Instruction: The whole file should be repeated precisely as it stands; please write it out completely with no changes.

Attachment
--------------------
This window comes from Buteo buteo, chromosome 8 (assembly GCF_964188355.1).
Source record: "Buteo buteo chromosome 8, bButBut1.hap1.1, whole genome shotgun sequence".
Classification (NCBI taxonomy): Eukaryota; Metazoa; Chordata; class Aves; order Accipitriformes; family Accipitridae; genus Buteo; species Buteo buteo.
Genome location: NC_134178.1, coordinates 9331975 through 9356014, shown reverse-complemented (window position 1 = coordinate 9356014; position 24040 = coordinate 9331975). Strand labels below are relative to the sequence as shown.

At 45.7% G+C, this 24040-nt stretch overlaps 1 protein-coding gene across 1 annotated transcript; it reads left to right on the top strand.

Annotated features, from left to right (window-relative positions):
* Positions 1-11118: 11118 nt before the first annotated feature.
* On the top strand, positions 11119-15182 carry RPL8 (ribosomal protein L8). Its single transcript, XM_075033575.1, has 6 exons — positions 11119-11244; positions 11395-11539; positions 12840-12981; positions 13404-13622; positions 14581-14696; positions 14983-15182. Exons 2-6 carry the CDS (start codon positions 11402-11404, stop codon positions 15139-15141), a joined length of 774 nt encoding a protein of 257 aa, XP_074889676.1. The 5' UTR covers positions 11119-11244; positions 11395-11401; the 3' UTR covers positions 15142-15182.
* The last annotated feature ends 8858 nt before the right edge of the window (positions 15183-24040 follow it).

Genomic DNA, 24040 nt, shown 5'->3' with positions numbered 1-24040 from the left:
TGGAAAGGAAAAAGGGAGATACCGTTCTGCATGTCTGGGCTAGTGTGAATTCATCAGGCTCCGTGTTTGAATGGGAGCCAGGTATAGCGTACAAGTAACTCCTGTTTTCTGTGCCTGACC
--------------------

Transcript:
This window comes from Buteo buteo, chromosome 8 (assembly GCF_964188355.1).
Source record: "Buteo buteo chromosome 8, bButBut1.hap1.1, whole genome shotgun sequence".
Classification (NCBI taxonomy): Eukaryota; Metazoa; Chordata; class Aves; order Accipitriformes; family Accipitridae; genus Buteo; species Buteo buteo.
Genome location: NC_134178.1, coordinates 9331975 through 9356014, shown reverse-complemented (window position 1 = coordinate 9356014; position 24040 = coordinate 9331975). Strand labels below are relative to the sequence as shown.

At 45.7% G+C, this 24040-nt stretch overlaps 1 protein-coding gene across 1 annotated transcript; it reads left to right on the top strand.

Annotated features, from left to right (window-relative positions):
* Positions 1-11118: 11118 nt before the first annotated feature.
* On the top strand, positions 11119-15182 carry RPL8 (ribosomal protein L8). Its single transcript, XM_075033575.1, has 6 exons — positions 11119-11244; positions 11395-11539; positions 12840-12981; positions 13404-13622; positions 14581-14696; positions 14983-15182. Exons 2-6 carry the CDS (start codon positions 11402-11404, stop codon positions 15139-15141), a joined length of 774 nt encoding a protein of 257 aa, XP_074889676.1. The 5' UTR covers positions 11119-11244; positions 11395-11401; the 3' UTR covers positions 15142-15182.
* The last annotated feature ends 8858 nt before the right edge of the window (positions 15183-24040 follow it).

Genomic DNA, 24040 nt, shown 5'->3' with positions numbered 1-24040 from the left:
TGGAAAGGAAAAAGGGAGATACCGTTCTGCATGTCTGGGCTAGTGTGAATTCATCAGGCTCCGTGTTTGAATGGGAGCCAGGTATAGCGTACAAGTAACTCCTGTTTTCTGTGCCTGACC